A typewriter on fire, Aquino in a prison cell
SAN FRANCISCO – An old typewriter on fire, real flames dancing on the carriage.
It was an odd, fascinating image, an artistic display so intriguing I was immediately drawn to it.
You can watch it above. Unfortunately, I could take only a few seconds of video. Standing in front of it, at the Hess Collection in Napa, California, I couldn’t help but stare and watch and reflect for several minutes.
The installation, called “Hommage,” was created in 1974 by Argentinean artist Leopoldo Maler. (More about him on his Web site.)
The old Underwood typewriter which he creatively set ablaze belonged to his uncle, a journalist who was killed, as the Web site puts it, “for the inflammatory content of his political essays.”
The flaming typewriter speaks to Argentina’s experience with repression. It also speaks to ours.
As the 40th anniversary of the rise of the Marcos dictatorship reminded us, our history is filled with stories of journalists, writers, artists, dissidents who got in trouble, who were thrown in jail, or were even killed, for “inflammatory content.”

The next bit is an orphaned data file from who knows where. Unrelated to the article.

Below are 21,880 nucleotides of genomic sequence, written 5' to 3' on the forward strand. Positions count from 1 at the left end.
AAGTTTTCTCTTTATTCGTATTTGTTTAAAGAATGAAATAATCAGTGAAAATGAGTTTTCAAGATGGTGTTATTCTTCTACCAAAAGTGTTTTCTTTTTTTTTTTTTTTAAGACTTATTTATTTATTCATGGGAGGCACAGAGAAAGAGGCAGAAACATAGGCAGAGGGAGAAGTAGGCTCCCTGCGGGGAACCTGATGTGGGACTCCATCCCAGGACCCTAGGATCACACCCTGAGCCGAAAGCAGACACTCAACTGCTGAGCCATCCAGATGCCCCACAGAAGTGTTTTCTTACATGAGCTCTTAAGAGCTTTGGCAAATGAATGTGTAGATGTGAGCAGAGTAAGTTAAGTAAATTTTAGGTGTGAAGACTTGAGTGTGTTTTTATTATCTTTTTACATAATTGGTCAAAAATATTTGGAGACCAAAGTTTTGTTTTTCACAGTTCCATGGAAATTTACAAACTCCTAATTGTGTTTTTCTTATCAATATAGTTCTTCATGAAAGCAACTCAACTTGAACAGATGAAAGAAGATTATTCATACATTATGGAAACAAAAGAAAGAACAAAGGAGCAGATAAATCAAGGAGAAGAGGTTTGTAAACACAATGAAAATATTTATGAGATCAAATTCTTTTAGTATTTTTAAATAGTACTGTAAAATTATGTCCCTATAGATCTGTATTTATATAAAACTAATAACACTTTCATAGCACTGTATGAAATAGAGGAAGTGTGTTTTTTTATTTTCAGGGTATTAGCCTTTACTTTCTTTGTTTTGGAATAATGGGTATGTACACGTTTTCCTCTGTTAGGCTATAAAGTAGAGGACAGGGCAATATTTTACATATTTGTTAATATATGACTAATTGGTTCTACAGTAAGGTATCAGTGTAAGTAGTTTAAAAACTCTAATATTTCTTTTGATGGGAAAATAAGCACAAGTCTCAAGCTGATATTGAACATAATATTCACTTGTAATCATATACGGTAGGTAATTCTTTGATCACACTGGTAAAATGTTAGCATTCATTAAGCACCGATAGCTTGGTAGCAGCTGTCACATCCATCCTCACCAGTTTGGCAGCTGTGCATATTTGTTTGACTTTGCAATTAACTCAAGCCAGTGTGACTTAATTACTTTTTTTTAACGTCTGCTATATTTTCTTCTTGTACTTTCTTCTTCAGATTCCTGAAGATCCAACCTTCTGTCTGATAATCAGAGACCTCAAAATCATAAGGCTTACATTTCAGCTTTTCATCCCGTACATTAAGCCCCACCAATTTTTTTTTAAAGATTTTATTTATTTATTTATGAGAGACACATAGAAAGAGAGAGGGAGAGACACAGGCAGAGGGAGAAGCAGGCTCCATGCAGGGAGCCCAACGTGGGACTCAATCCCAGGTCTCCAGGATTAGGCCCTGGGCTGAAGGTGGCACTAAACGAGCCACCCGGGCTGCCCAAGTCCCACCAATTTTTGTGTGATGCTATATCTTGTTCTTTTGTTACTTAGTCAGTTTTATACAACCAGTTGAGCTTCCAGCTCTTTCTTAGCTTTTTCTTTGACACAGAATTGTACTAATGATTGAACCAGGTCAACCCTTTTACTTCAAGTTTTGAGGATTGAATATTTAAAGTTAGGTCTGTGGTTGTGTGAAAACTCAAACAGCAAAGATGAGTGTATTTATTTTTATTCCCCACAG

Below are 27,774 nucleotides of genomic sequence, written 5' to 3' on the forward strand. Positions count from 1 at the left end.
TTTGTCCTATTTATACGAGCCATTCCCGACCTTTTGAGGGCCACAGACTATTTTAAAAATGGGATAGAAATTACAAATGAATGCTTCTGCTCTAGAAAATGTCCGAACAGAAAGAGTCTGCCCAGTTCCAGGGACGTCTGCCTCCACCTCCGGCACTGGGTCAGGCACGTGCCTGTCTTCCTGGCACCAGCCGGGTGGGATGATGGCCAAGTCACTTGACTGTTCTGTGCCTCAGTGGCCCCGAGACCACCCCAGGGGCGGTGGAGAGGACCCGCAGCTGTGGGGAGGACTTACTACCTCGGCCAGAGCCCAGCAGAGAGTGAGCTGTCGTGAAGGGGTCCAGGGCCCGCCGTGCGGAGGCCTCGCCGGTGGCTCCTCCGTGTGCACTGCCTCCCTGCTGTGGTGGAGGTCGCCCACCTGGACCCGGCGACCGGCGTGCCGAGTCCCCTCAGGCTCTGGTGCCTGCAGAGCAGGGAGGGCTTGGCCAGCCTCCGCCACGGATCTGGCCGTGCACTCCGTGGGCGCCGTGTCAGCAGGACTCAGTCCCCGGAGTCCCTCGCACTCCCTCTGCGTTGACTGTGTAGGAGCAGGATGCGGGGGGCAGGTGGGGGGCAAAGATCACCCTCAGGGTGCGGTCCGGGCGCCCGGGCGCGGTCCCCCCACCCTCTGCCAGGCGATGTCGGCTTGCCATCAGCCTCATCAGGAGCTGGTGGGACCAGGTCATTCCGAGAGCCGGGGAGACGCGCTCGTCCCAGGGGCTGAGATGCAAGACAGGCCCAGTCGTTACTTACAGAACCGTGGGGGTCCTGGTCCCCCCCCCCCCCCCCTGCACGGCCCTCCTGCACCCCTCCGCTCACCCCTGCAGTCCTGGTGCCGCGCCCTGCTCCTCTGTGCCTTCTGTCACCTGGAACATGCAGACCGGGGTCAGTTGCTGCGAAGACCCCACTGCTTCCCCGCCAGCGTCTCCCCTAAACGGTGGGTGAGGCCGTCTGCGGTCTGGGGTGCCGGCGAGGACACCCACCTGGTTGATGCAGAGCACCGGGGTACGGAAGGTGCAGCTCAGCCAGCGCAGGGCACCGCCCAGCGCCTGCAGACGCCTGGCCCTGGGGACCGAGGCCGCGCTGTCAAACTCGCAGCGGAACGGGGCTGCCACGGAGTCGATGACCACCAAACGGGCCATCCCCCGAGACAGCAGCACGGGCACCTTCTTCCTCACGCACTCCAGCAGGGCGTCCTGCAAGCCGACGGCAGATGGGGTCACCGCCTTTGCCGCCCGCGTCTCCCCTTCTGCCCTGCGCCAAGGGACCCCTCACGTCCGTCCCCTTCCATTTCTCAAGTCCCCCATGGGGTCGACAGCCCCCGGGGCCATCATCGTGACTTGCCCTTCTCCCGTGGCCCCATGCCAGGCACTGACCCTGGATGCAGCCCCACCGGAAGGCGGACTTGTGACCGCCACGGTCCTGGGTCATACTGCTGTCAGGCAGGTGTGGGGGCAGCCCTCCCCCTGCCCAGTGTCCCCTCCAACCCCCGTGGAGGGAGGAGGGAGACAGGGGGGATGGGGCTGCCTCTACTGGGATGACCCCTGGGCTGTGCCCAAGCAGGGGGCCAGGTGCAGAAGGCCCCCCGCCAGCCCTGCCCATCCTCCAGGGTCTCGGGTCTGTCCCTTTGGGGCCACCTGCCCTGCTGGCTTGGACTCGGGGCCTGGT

Kudos to friends and colleagues in the Philippine media for the in-depth, thoughtful, and passionate commemoration of that dark chapter in our history. It’s a history we share with many Latin American countries.
September 11 is not just the birthday of the Filipino dictator, a date we were forced to remember as children. It was also on this date in 1973, a year after Marcos imposed dictatorship on the archipelago, that a Chilean dictator, Augusto Pinochet, began his reign of terror.